Da Vinci's City Hall only ran for one season. Now, like I say, I'm not well versed in Canadian television and I'm catching the show in U.S. syndication so I'm not positive why Da Vinci's City Hall went off the air but my guess is ratings. That's usually the case. Assuming that is the case, I think I can see some of what may have went wrong.

   I should say right off, I do think Da Vinci's City Hall is just as good a show as Da Vinci's Inquest. I just think it's a harder sell and transitioning to it from Inquest may have been difficult and jarring.

   Let's compare the start of Inquest to the start of City Hall. The first episode of Inquest started with a shocking case based on a real life crime. Withou spoiling much, it starts with Da Vinci's realizing that a series of hookers dying of alcohol poisoning might not be a series of accidents but might possibly be a series of connected homicides. Maybe. Nobody else wants him to pursue the case since, if he is right, the cops will look bad for not catching on to the truth with the past cases. Da Vinci takes this hint of a crime and pursues it, ferreting out a just shockingly grim crime. So, a story based on a shocking real crime, Da Vinci fighting against everyone and doing whatever he has to do to get justice for the dead and put the bad guy away. Plus you don't know any of the characters so you get the plus of going in without expectations and getting to know these characters.

   Now cut to the first episode of Da Vinci's City Hall. The show opens with now Mayor Da Vinci glad handing with bigwigs at a big affair at the local horse races. The horse track is an important plot for the show. They did need to establish it and establish who Da Vinci now is. But at the same time, as a fan, going in with expectations because I do know these characters, this was jarring. I'm used to a Da Vinci who is a bit of an underdog, fighting the good fight with little to no reward. To see him suddenly as a schmoozing politico… it was odd. And the big plots for him had him using his game playing skills to accomplish political goals. Doing whatever he had to to get justice for the dead was cool. Seeing him use the same tactics just to accomplish a political goal, even a good and noble one… it's different. Like I said, they did keep the cop angle too. The majority of the cops from the old show stuck around for the new show. Maybe trying to mix things up there too, most all of them shuffled around to new jobs. Normally a good idea but for a show already dealing with a lot of change, that might have been one more thing to put the audience off.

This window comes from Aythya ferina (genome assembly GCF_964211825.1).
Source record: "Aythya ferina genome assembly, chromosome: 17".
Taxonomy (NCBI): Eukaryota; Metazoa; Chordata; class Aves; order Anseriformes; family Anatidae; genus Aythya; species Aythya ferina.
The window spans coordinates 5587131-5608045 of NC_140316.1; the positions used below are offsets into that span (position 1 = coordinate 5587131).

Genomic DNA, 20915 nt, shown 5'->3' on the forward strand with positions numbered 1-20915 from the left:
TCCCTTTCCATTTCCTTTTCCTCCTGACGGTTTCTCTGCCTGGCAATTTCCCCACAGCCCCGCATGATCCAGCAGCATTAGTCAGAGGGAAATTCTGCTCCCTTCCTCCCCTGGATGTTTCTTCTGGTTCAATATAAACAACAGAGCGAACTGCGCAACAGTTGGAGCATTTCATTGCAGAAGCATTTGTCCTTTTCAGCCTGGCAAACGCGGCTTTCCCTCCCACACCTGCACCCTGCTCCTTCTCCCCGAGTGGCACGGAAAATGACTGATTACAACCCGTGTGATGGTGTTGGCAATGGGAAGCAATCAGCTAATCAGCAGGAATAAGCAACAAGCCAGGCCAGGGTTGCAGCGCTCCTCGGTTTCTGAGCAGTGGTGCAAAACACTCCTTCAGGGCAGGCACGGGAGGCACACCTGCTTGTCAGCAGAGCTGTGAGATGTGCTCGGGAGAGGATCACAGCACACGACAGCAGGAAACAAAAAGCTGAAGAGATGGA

I could see some people tuning into the first episode and saying, yeah, no, don't think so. A shame because once it gets rolling it is a good watch. But, again, some of the difference do continue and might have put people off. Again, to see Da Vinci lie and manipulate for political reasons isn't the same as him doing it for the dead. He wants some influence over a homeless settlement and sends a guy in undercover to directly influence their decisions on where they are going to live. On other occasions we see him directly lie to people's faces about what he is doing or what he plans to do to get them to go along with his plans. Even with him doing these things for good reason, it feels underhanded not heroic. And his goals aren't as indisputable. Justice for the dead. Hard to argue with that. The one black and white bit of plot in the gray toned world of Da Vinci. But on City Hall he's fighting for things like a safe red zone where hookers can operate safely without fear of being threatened or beaten. On the one hand, noble, on the other not something everyone is going to see as undeniably good.

   Finally, I think covering the police stories as well as the political ones may have been a bit too much for the show. That's a lot of territory to service. To be fair I think they did a pretty good job. But at the same time, there are times where the political plots would get involved enough that the ongoing police plots would get almost pushed entirely aside for full episodes. So you get into this weird position where a plot about killer pedophiles ends up being treated as secondary in importance to plots about political infighting between the mayor and the chief of police, about the mayor fighting to keep the race track open and other "political" plots. Not that those plots aren't really well done. They are. But at the same time having them seem to take priority over real evil criminals… it's odd. I could see it bugging some folks. They might have been better off to have spun off Da Vinci's City Hall and then do another spin off for the cops and just have the shows interact.

   Let me just say, I'm really not slamming City Hall. I really like the show. The only reason I'm being negative at all is to say why it might not have survived. The truth is, if this show is syndicated where you live, check it out (FYI: In the U.S. Da Vinci's City Hall airs as part of Da Vinci's Inquest). Or if you can get your hands on the show on DVD, do it. Seriously. This is a great show.